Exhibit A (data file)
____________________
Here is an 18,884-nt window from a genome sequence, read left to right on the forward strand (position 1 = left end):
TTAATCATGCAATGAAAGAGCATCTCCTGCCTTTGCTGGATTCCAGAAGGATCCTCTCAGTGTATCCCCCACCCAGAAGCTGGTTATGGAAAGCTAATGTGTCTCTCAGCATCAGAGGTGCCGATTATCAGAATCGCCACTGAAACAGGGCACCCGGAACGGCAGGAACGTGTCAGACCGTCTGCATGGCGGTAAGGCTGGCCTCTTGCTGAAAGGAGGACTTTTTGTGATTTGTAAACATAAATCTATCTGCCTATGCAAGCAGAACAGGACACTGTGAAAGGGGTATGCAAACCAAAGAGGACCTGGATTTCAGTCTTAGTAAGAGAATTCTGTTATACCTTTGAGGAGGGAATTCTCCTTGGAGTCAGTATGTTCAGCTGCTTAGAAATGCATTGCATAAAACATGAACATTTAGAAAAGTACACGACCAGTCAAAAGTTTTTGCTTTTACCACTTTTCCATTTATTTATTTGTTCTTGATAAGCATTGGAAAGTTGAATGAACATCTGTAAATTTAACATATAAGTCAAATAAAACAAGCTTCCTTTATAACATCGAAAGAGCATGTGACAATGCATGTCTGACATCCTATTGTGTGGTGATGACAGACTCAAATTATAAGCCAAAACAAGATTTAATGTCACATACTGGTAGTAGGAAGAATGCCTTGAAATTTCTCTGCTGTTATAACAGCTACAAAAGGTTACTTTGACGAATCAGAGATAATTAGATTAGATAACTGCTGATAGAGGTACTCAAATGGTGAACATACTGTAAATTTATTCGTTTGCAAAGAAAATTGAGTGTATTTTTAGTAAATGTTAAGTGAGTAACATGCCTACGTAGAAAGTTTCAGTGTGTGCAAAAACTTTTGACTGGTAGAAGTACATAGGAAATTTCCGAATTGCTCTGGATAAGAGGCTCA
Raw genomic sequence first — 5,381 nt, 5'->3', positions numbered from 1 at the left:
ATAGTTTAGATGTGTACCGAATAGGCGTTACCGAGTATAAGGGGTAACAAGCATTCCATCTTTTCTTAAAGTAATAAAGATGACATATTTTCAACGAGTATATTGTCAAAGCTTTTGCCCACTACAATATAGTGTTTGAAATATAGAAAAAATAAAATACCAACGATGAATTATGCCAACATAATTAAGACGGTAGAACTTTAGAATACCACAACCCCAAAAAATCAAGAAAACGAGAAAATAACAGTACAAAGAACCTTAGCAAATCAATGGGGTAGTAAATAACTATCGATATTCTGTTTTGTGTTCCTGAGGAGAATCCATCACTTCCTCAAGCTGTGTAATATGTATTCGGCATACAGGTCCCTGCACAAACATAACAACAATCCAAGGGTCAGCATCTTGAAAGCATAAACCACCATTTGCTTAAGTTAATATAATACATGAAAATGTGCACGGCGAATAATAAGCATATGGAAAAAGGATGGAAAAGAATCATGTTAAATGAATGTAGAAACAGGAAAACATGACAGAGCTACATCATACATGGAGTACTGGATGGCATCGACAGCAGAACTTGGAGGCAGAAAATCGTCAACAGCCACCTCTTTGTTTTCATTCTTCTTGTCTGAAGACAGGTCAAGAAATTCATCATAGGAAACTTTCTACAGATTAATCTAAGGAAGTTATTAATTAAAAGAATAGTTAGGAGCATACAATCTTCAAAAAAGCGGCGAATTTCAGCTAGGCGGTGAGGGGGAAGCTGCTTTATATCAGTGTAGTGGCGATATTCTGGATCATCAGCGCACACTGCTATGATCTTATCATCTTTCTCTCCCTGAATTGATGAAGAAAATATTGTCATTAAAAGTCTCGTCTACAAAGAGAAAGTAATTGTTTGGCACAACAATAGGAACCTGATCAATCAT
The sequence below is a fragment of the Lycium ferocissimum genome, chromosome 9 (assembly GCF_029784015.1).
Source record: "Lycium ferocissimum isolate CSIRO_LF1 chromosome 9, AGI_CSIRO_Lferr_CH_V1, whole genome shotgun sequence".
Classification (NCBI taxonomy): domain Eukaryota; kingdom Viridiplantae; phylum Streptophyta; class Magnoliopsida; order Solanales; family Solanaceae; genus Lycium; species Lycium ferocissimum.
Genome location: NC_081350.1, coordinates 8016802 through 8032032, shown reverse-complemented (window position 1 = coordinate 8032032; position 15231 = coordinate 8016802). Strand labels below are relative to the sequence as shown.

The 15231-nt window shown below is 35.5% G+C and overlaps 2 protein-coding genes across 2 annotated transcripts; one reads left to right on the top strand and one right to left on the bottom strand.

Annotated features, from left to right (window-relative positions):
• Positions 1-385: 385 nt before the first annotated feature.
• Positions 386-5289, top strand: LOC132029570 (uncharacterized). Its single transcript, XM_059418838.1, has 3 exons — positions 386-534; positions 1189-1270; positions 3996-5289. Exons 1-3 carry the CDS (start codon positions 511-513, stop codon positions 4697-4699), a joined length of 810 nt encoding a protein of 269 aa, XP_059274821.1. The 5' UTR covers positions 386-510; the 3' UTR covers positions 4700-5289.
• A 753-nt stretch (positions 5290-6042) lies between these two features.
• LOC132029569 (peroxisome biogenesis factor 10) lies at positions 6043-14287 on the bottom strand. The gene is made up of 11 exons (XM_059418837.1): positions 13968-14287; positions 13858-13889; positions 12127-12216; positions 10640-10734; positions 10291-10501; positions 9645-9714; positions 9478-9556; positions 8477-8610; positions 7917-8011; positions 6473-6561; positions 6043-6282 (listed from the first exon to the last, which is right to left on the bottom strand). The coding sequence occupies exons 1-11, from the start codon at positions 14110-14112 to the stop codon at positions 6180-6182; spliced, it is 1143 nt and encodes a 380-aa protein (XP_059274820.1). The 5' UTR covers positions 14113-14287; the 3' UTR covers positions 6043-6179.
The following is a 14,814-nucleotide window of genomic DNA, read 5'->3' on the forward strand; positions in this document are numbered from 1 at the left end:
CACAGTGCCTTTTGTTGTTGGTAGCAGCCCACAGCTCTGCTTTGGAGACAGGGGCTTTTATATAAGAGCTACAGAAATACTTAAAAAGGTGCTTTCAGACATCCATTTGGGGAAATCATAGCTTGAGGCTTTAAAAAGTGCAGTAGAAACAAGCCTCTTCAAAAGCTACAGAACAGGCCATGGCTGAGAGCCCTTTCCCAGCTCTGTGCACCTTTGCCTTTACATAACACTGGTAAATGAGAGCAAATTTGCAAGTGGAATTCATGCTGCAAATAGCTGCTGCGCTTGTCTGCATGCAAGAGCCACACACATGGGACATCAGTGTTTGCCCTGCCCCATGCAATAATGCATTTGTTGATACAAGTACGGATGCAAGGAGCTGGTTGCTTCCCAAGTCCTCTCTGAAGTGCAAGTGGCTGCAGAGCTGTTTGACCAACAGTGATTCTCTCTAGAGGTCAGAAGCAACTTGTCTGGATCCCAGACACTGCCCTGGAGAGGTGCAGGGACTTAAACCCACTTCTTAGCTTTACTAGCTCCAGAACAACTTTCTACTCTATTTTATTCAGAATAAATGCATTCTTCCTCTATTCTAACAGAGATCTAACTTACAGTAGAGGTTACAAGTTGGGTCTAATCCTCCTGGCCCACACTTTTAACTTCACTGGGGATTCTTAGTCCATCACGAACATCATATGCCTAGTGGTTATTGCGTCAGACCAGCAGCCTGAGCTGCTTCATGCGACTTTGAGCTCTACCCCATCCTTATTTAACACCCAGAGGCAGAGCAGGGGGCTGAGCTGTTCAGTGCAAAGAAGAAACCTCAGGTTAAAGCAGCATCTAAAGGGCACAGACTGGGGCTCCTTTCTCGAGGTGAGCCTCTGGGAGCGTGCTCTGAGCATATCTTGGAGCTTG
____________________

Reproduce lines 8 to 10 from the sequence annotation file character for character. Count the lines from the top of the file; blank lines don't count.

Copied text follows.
Genome location: NC_081350.1, coordinates 8016802 through 8032032, shown reverse-complemented (window position 1 = coordinate 8032032; position 15231 = coordinate 8016802). Strand labels below are relative to the sequence as shown.

The 15231-nt window shown below is 35.5% G+C and overlaps 2 protein-coding genes across 2 annotated transcripts; one reads left to right on the top strand and one right to left on the bottom strand.

Annotated features, from left to right (window-relative positions):